Late last month, the United States Department of Justice unveiled a new program designed to repair the often-contentious relationship between law enforcement and many transgender individuals.
"The department recognizes what is often lost in the debates about transgender individuals, and it's that transgender lives are human lives," Deputy Attorney General Jim Cole told a crowd during the announcement of the new program. "We heard you when you told us that we needed to establish a foundation of trust between those who serve and protect the public and those in the LGBT community, particularly the transgender community."
"Today you will see that [DOJ]'s new training helps ensure that we in law enforcement proactively protect the civil rights of all persons, including those who suffer from acts of hate violence or discrimination on the basis of his or her actual or perceived gender identity," Cole added.
The project is headed up by the Community Relations Service Unit, a DOJ collective created with the Civil Rights Act of 1964 in efforts to educate law enforcement officials in how to handle a quickly desegregating country.
"It can be very difficult to interact with law enforcement officials," PFLAG director of policy Diego Sanchez said in an interview with NPR. "We're people like everyone else. We're not any different than anyone else. However, when we're encountered by law enforcement officiers, we often find challenges both in being seen or respected."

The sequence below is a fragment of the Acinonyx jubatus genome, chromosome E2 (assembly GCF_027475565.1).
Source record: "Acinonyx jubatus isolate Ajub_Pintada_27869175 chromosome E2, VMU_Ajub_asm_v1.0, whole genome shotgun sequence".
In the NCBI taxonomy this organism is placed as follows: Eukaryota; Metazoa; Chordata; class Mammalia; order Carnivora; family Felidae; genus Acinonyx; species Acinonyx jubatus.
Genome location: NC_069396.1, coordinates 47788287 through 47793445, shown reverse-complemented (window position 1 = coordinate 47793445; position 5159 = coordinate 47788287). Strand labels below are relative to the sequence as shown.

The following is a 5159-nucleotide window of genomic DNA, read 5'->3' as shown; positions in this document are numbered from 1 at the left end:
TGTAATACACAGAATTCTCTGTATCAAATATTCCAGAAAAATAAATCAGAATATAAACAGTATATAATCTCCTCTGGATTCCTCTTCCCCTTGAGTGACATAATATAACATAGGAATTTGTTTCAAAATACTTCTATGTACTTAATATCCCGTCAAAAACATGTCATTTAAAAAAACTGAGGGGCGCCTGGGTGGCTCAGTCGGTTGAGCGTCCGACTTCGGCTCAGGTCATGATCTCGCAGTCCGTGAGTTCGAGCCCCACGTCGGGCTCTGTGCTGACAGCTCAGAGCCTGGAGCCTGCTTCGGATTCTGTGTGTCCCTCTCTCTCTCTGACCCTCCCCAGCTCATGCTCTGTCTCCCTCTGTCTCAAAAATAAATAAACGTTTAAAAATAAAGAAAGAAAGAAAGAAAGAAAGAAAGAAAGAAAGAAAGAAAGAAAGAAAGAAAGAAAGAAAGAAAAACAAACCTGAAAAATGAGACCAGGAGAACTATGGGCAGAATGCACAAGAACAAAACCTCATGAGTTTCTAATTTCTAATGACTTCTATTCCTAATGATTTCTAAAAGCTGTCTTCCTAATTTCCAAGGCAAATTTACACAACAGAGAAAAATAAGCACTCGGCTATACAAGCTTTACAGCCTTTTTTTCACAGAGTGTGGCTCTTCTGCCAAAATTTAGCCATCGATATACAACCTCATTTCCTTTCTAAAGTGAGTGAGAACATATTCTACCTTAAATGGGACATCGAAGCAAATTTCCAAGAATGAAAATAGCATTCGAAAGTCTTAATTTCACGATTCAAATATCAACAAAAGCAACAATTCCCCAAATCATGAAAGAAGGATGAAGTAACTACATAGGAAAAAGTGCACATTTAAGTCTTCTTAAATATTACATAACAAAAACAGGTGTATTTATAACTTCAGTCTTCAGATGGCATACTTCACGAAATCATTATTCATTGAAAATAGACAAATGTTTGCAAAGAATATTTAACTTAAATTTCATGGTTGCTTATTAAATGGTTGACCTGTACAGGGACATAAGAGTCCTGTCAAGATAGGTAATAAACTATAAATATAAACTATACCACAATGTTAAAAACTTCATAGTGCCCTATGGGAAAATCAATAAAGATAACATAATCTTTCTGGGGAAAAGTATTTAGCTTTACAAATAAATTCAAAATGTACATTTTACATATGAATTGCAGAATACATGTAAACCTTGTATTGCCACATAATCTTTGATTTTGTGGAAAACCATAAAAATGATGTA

Many transgender individuals, most notably transgender women of color, report being unfairly profiled by law enforcement, or even becoming the victim of verbal and physical abuse by officers. The 2011 report, "Injustice at Every Turn," details some of the struggles faced by transgender invididuals.
One-fifth of survey respondents report having been harassed by police officers, with six percent of trans individuals reporting that they had been the victims of physical harassment. That number nearly triples for black transgender women. Nearly half of all survey respondents claimed that they feel uncomfortable seeking help from law enforcement for fear of harassment, leaving many crimes against trans individuals unreported.
The DOJ's training includes instruction designed to educate officers on what is and is not appropriate to say or do to trans people. For instance, officers will be trained to ask a trans person's preferred pronoun, and they will be cautioned against inquiring about one's surgical status or using derogatory language about these individuals.